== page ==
FM 3-24 is hearts and minds counterinsurgency. To not acknowledge as much is not to understand the thing. Now even hearts and minds coin acknowledges that there is killing involved; but the refrain by the hearts and minds generals is that you cant "kill your way out of an insurgency" which means that killing is important, but what really wins against an insurgency is to win the trust and allegiance of the local population through programs of nation building. This is the essence of FM 3-24; again to deny it is to deny a clear understanding of what it is about. Ultimately in hearts and minds coin, or FM 3-24, it is about persuasion and convincing the local population to give its allegiance to the host government supported by the counterinsurgent force. The coin literature, the rhetoric of the us army today is full of the language of pop centric, hearts and minds coin: "winning the trust," "gaining the allegiance," building trusting relationships with local populations."

But again as fickle as history is in the hands of its users, one cannot find an example of this method working, so in a sense by way of history, Doug, we truly are dancing in the dark.

gian

Doug,

I have to jump out of the woodwork on this one. What lessons from the Philippines are applicable to Afghanistan? The Philippines is FID in its purest sense, where we initially focused on CT (and still do to a large extent), and then experienced a little mission creep (perhaps appropriately in this case) to stability operations. We're not assisting with COIN, but we all know there is collateral benefit from the other operations that assist in keeping the insurgency in check. Afghanistan on the other hand was an invasion that transitioned to an occupation and then IMO a flawed attempt to transfer power to a corrupt/ineffective government. Now we're trying to make it work and we have foes from around the world that are attempting to undermine our efforts, and the foes have sanctuary in bordering nations.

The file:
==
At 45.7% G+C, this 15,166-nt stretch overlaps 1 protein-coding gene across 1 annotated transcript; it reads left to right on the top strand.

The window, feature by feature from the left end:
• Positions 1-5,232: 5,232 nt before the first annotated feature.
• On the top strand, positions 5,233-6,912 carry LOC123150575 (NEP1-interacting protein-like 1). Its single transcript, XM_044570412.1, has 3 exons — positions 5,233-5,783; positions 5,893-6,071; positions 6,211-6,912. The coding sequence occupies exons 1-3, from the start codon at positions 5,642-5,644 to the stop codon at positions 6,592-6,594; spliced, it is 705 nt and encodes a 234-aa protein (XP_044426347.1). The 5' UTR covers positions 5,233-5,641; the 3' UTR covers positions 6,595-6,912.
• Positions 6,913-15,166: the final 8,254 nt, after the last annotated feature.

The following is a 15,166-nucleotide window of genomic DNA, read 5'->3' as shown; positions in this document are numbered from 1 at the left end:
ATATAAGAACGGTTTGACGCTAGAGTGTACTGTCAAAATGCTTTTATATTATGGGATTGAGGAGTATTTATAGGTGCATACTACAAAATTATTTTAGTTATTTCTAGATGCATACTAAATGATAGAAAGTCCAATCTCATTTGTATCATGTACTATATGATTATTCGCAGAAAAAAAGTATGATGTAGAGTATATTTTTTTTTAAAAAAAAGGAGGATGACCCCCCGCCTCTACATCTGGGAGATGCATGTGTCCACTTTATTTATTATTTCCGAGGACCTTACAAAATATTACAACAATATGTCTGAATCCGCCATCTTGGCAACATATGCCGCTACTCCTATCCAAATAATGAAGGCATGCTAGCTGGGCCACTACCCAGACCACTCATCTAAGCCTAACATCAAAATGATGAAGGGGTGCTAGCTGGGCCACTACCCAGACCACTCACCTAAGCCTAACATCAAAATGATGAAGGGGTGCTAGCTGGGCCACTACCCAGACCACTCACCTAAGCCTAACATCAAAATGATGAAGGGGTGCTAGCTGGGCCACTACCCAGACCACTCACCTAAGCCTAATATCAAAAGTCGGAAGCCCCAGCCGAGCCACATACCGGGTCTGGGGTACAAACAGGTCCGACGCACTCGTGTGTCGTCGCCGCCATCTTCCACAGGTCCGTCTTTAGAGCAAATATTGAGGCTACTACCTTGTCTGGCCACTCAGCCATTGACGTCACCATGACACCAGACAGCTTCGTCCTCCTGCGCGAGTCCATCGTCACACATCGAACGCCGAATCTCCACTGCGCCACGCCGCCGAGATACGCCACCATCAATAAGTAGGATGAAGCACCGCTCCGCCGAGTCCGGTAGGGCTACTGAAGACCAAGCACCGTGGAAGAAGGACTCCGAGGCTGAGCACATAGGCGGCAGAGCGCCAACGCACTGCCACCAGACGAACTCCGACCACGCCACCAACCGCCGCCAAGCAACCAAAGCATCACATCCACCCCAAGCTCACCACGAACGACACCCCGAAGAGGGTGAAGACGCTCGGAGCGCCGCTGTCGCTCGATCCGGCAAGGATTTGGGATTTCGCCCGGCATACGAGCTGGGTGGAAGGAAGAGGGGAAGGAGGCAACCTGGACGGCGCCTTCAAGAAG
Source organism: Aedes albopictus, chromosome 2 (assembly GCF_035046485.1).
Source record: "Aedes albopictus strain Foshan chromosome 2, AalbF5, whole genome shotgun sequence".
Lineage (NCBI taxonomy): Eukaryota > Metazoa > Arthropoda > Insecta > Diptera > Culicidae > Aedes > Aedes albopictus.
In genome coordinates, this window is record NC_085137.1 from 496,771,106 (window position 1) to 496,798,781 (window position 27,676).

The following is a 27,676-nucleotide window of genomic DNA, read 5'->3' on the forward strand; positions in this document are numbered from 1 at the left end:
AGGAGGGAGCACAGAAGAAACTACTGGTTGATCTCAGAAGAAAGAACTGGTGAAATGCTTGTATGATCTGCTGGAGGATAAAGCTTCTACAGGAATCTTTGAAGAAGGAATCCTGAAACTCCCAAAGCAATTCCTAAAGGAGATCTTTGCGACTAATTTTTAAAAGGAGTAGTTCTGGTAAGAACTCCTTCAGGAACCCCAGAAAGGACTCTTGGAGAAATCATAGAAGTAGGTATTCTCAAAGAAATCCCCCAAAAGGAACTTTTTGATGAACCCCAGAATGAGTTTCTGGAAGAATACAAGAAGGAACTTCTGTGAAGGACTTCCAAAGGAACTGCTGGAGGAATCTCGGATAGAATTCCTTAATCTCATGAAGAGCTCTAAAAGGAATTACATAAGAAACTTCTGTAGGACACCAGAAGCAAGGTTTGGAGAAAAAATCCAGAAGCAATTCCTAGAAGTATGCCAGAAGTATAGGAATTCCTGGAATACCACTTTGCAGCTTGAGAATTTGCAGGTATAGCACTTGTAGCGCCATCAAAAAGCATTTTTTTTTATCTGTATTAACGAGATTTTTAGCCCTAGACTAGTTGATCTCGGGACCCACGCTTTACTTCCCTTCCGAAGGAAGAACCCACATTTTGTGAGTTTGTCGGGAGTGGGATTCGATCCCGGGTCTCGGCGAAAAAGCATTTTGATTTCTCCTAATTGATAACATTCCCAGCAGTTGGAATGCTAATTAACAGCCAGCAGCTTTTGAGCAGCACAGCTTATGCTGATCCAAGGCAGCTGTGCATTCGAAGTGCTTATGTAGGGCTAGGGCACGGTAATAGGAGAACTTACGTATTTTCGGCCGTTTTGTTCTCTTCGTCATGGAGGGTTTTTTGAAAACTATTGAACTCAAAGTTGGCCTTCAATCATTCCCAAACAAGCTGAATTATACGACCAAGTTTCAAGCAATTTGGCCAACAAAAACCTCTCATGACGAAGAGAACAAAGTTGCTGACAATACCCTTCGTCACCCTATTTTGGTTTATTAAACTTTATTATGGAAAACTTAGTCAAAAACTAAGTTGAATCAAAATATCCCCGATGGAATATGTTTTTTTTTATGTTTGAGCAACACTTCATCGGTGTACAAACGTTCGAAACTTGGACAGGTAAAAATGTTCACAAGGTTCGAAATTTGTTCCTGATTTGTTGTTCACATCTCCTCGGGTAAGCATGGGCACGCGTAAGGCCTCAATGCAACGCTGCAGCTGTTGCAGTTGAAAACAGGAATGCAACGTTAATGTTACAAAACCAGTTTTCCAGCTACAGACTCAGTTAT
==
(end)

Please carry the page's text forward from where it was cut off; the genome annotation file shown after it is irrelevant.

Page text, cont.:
What many won't realize that haven't been following the Philippines for a while is that the Armed Forces of the Philippines were viewed as a hostile force by the locals in the South, but through the efforts of key leaders in the Government and military of the Philippines (mentored by JSOTF-P leadership) that view has largely been replaced with one of acceptance. The classical COIN approach tends to work in a classical COIN situation.

Like any situation it isn't black and white, but there has been some measure of success. I would suppose that the U.S. objective is to eventually withdraw most of its support without causing the situation to rewind to the level of chaos and violence that existed previously. I would argue that while we may be closer, we're still a far ways off from this objective and the center of gravity for that battle isn't in Mindanao it is in Manila.

As you know corruption is endemic and epidemic in the Philippines. What is required in my view is another Magsaysay like leader that can effectively champion the level of reform needed throughout the government to get bring the various conflicts to a close. I agree our team there definitely help set the conditions for success, but only the Philippine government can run carry the batton across the finish line.

When we shift to Afghanistan, I tend to side to side with Gian. The fight in the village IMO will not be decisive, it will result in a series of temporary Kodak moments that will look like propaganda with photos of smiling locals partnered with coalition forces (and hopefully ASF), but in the end it won't mean much if all the other pieces don't fall in place. If the opposing forces decide to move back and disrupt the village and put it back under their influence, there will be little there to stop them after our men leave. I'm arguing that village stability operations are not decisive because they're too dispersed (violating the ink blot approach), under resourced, ultimately dependent on the Afghan Government playing an effective role, and any success (just like taking a hill in batttle) is temporary and can be reversed by the enemy.

The village stability operations must be combined robust direct action operations to ultimately destroy the enemy or at least convince him that victory is not possible. We're apparently doing that in Afghanistan, but we still allow the government in Islamabad to practice a relatively let it be policy in the known safehavens in Pakistans. I think we're ultimately practicing a stabilize a village today, and then give it back to the enemy tomorrow (that can be months or a couple of years) if we don't aggressively pursue the enemy (surgically, but aggressively) into his safehaven.

The Philippines issues is relatively local and more about bad governance than jihad. Afghanistan is much more than that.

Just to be clear about US operations in the Republic of the Philippines (we try not to use PI for Philippine Islands because of the connection to the colonial period when we were an occupier and conducted pacification operations vice counterinsurgency but I digress). US operations in the modern era (actually better termed US whole of government support to an ally because there is so much than just the military component supporting the Government of the Republic of the Philippines in it's fight against lawlessness, subversion, insurgency, and terrorism) were based on Foreign Internal Defense doctrine (and a foundation of Unconventional Warfare training and education). The TTPs used an the design of the campaign to support the Philippine government